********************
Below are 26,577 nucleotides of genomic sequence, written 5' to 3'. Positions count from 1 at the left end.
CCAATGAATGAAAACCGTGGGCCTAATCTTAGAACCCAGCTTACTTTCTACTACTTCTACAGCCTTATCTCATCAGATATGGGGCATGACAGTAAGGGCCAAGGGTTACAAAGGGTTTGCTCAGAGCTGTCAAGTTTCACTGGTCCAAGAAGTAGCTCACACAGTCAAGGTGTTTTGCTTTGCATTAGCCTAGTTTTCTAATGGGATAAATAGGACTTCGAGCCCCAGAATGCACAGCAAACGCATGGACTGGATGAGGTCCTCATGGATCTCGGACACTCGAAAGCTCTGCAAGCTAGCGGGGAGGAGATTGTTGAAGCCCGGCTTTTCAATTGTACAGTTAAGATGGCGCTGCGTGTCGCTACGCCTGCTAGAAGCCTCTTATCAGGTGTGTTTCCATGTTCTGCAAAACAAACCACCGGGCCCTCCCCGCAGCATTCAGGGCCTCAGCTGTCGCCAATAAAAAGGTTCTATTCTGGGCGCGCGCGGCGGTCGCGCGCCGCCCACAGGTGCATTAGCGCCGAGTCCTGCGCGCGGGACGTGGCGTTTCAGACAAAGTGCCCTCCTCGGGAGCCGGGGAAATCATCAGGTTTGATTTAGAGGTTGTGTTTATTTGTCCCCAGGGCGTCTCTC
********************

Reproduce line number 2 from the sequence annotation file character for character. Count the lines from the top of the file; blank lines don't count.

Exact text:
CCAATGAATGAAAACCGTGGGCCTAATCTTAGAACCCAGCTTACTTTCTACTACTTCTACAGCCTTATCTCATCAGATATGGGGCATGACAGTAAGGGCCAAGGGTTACAAAGGGTTTGCTCAGAGCTGTCAAGTTTCACTGGTCCAAGAAGTAGCTCACACAGTCAAGGTGTTTTGCTTTGCATTAGCCTAGTTTTCTAATGGGATAAATAGGACTTCGAGCCCCAGAATGCACAGCAAACGCATGGACTGGATGAGGTCCTCATGGATCTCGGACACTCGAAAGCTCTGCAAGCTAGCGGGGAGGAGATTGTTGAAGCCCGGCTTTTCAATTGTACAGTTAAGATGGCGCTGCGTGTCGCTACGCCTGCTAGAAGCCTCTTATCAGGTGTGTTTCCATGTTCTGCAAAACAAACCACCGGGCCCTCCCCGCAGCATTCAGGGCCTCAGCTGTCGCCAATAAAAAGGTTCTATTCTGGGCGCGCGCGGCGGTCGCGCGCCGCCCACAGGTGCATTAGCGCCGAGTCCTGCGCGCGGGACGTGGCGTTTCAGACAAAGTGCCCTCCTCGGGAGCCGGGGAAATCATCAGGTTTGATTTAGAGGTTGTGTTTATTTGTCCCCAGGGCGTCTCTC